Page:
MANY AGREE POLAR BEARS SHOULD NOT BE LISTED AS THREATENED UNDER ESA
February 7, 2007
During today’s EPW Subcommittee hearing "Global Warming and Wildlife" a Senate Democrat on the Committee made the assertion that one of the witnesses testifying at today’s hearing, Dr. Lee Foote, associate professor at the University of Alberta, Canada, was all alone in his belief that polar bears should not be listed as "Threatened" under the Endangered Species Act in the United States
FACT: Many Canadian indigenous peoples, international governments and conservation groups clearly agree with Dr Foote’s position that the polar bear should not be listed. The following comments below were submitted by groups during the US Fish and Wildlife Service petition process regarding the listing of the polar bear:
Inuvialuit Game Council (Represents the collective Inuvialuit interest in wildlife and wildlife habitat)
"Sound polar bear populations all overlap the ISR ("Inuvialuit Settlement Region"). These populations of polar bears have helped sustain the Inuvialuit for generations to do so. Currently, these populations are healthy and thriving … we can see no justification for up-listing polar bears to ‘threatened status’ under the U.S. Endangered Species Act … "at this point in time, there is not enough information to say that polar bears are in danger of becoming extinct due to predicted shift in climate … Due to our close relationship with these populations, we, along with other user groups, would be the first to see signs of trouble and we would make sure, through the co-management system, that appropriate management actions are taken to ensure the sustainability of these populations."
Dr. Mitchell K. Taylor, Manager, Wildlife Research, Department of Environment, Government of Nunavut
"[T]’he Center for Biological Diversity and their partners in this petition (Greenpeace Inc.) are not research institutions. They are special interest groups. Conservation legislation provides them with tools to advance their agenda and values, which includes protection but not hunting. [Their petition] is a legal argument and not an objective summary of the relevant information … Polar bears have become the poster-species for doomsday prophets of global catastrophe from anthropogenic climate change. It makes a great story because it is simple and intuitive. However, the reality is much more complex … It seems clear that things in the Arctic will change, but not all changes will be negative for polar bears.""Identification of an effect on one population of 20 is not sufficient to declare a species headed for extinction; the evidence presented by the proponents does not meet the criteria test for the Endangered Species Act category: ‘Threatened."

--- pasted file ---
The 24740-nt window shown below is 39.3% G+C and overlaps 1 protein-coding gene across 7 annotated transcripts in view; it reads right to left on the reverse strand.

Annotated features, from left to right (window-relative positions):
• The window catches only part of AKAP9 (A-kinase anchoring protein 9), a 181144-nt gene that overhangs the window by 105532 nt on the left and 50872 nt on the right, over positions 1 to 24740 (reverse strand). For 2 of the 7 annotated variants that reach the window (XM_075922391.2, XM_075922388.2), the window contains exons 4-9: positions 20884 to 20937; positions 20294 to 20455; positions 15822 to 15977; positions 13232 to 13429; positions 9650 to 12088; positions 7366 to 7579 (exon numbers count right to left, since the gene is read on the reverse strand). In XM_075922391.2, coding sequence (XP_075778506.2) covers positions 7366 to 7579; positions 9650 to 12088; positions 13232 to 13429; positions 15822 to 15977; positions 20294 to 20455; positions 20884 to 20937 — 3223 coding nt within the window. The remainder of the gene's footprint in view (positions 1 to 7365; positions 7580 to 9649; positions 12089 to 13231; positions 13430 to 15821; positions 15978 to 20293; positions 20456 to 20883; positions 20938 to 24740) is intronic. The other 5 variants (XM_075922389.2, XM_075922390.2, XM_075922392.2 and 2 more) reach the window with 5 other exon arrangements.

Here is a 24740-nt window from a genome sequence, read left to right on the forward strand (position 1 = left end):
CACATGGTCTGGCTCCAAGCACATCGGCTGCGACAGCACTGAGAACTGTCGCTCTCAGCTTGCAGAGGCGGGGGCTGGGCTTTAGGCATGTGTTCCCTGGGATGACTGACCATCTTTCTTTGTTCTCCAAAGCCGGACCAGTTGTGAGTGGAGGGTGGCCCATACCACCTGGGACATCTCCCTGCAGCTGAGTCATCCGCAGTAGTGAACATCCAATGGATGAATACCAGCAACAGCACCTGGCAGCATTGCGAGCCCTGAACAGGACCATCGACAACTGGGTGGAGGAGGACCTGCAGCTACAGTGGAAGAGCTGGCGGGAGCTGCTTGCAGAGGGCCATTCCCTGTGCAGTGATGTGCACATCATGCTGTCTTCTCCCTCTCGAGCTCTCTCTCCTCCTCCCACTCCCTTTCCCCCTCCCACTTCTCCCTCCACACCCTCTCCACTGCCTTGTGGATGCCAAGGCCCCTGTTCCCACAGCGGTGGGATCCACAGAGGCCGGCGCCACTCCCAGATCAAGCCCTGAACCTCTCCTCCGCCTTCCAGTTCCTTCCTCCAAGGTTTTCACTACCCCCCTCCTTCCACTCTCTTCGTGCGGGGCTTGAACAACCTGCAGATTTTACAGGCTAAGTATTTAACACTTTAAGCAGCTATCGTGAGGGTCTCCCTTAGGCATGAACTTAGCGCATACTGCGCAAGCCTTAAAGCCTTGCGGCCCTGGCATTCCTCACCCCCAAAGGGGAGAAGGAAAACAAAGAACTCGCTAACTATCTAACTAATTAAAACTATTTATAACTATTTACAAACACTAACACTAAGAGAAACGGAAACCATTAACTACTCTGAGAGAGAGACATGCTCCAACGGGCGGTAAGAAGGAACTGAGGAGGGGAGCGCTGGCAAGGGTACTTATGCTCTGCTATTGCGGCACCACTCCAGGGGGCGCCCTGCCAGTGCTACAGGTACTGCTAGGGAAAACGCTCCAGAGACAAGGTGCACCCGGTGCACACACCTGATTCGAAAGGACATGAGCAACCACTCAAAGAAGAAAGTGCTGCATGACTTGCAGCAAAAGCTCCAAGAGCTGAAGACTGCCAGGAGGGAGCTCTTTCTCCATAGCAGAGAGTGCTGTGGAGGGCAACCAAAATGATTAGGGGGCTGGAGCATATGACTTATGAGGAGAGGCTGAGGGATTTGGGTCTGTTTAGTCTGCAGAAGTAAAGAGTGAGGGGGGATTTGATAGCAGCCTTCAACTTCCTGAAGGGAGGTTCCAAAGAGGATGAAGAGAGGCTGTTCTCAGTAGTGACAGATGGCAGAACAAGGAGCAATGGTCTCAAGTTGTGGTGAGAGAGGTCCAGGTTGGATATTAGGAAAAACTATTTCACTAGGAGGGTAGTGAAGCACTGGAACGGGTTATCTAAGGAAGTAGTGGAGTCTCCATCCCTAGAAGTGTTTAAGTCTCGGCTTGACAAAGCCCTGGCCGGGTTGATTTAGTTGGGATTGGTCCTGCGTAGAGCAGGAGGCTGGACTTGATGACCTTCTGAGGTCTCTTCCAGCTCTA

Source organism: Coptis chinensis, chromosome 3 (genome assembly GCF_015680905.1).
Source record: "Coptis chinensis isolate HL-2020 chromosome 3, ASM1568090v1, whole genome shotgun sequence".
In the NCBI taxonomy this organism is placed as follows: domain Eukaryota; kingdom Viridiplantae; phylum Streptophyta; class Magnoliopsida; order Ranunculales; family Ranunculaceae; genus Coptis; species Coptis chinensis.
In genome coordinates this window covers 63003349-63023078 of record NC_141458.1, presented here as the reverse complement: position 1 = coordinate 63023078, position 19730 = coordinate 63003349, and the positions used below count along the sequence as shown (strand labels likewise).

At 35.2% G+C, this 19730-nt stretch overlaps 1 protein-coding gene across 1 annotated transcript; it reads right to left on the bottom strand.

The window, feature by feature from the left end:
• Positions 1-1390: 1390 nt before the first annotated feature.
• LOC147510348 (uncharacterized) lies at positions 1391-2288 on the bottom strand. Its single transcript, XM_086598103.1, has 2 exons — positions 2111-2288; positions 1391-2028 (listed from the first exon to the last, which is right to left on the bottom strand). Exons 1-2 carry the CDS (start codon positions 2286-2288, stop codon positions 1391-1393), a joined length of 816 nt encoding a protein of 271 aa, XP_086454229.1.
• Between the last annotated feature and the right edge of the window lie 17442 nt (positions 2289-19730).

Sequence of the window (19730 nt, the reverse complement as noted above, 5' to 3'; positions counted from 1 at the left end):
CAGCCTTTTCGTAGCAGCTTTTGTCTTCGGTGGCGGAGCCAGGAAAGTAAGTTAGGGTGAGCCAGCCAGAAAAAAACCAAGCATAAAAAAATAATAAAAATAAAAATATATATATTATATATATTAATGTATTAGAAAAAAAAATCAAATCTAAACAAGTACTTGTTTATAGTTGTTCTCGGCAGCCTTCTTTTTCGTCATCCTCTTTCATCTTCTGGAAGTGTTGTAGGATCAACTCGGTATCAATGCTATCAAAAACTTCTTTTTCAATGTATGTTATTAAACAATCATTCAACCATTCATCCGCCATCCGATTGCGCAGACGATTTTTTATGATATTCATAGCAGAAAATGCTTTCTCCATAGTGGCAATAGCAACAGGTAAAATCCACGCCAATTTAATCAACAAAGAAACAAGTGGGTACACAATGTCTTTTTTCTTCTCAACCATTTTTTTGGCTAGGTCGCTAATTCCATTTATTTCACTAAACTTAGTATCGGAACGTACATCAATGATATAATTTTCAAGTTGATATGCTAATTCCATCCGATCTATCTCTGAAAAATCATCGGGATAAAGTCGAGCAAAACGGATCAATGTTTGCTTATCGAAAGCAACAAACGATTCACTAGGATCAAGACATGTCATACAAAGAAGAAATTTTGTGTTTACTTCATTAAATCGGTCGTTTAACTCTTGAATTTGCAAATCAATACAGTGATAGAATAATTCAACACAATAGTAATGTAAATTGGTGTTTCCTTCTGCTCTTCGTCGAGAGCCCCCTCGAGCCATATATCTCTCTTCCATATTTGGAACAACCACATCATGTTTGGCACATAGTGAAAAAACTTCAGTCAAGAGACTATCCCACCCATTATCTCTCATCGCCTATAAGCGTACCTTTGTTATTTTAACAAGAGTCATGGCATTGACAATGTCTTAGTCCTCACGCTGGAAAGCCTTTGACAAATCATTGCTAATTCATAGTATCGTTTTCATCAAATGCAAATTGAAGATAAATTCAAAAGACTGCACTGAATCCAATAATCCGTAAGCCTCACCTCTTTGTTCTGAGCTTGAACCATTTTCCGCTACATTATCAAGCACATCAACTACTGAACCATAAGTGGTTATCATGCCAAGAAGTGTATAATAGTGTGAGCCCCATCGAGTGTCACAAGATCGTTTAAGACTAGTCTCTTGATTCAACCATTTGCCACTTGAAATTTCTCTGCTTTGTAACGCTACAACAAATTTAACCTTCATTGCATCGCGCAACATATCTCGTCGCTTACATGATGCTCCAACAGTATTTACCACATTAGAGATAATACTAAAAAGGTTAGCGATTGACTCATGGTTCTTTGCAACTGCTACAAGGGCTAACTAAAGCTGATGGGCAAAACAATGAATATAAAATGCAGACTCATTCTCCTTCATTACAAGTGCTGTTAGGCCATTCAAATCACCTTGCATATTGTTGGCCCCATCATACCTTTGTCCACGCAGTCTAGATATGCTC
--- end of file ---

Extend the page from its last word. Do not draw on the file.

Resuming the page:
Nunavut Tunngavik Incorporated
"[W]e believe there is important information that is lacking from the petition…a listing under ESA would seriously undermine the conservation-beneficial polar bear hunting management system in Nunavut. It could potentially damage the goodwill and cooperation that has served polar bear conservation and management so well for so long in the region where the largest number of polar bears exist today, and likely will be located in the future."
"[W]e want to argue that a more broadly-informed decision with respect to the challenges posed by climate change in the Arctic is needed in order to avoid the negative impacts a listing under the Endangered Species Act (ESA) would cause, for American hunters, Inuit, and polar bears."
Canadian Polar Bear Administrative Committee (PBAC) (Agencies that have legal responsibility for polar bear management in Canada)
"Listing polar bears under the US ESA will not stop the impacts of climate change on loss of sea ice and polar bears … A potential listing seems excessive and unnecessarily punitive on Canadian citizens considering mechanisms are already in place in both within Canada and the US with respect to conservation of Canadian polar bear populations."
IUCN North America Sustainable Use Specialist Group
"The North American – Sustainable Use Specialist Group recommends not listing the polar bear for ES status. ES listing in this context appears to be a disingenuous re-framing of "species conservation" as an obstructionist tool in attempts to indirectly apply pressure to alter energy policy." "We oppose this action because of the real costs to northern peoples and the threats imposed on species conservation programs that are based on effective resource-user confidence and involvement in existing co-management agreements." "Listing the polar bear as endangered is an overly simplistic and possible counter-productive reaction to a questionable chain of assumed cause and effects."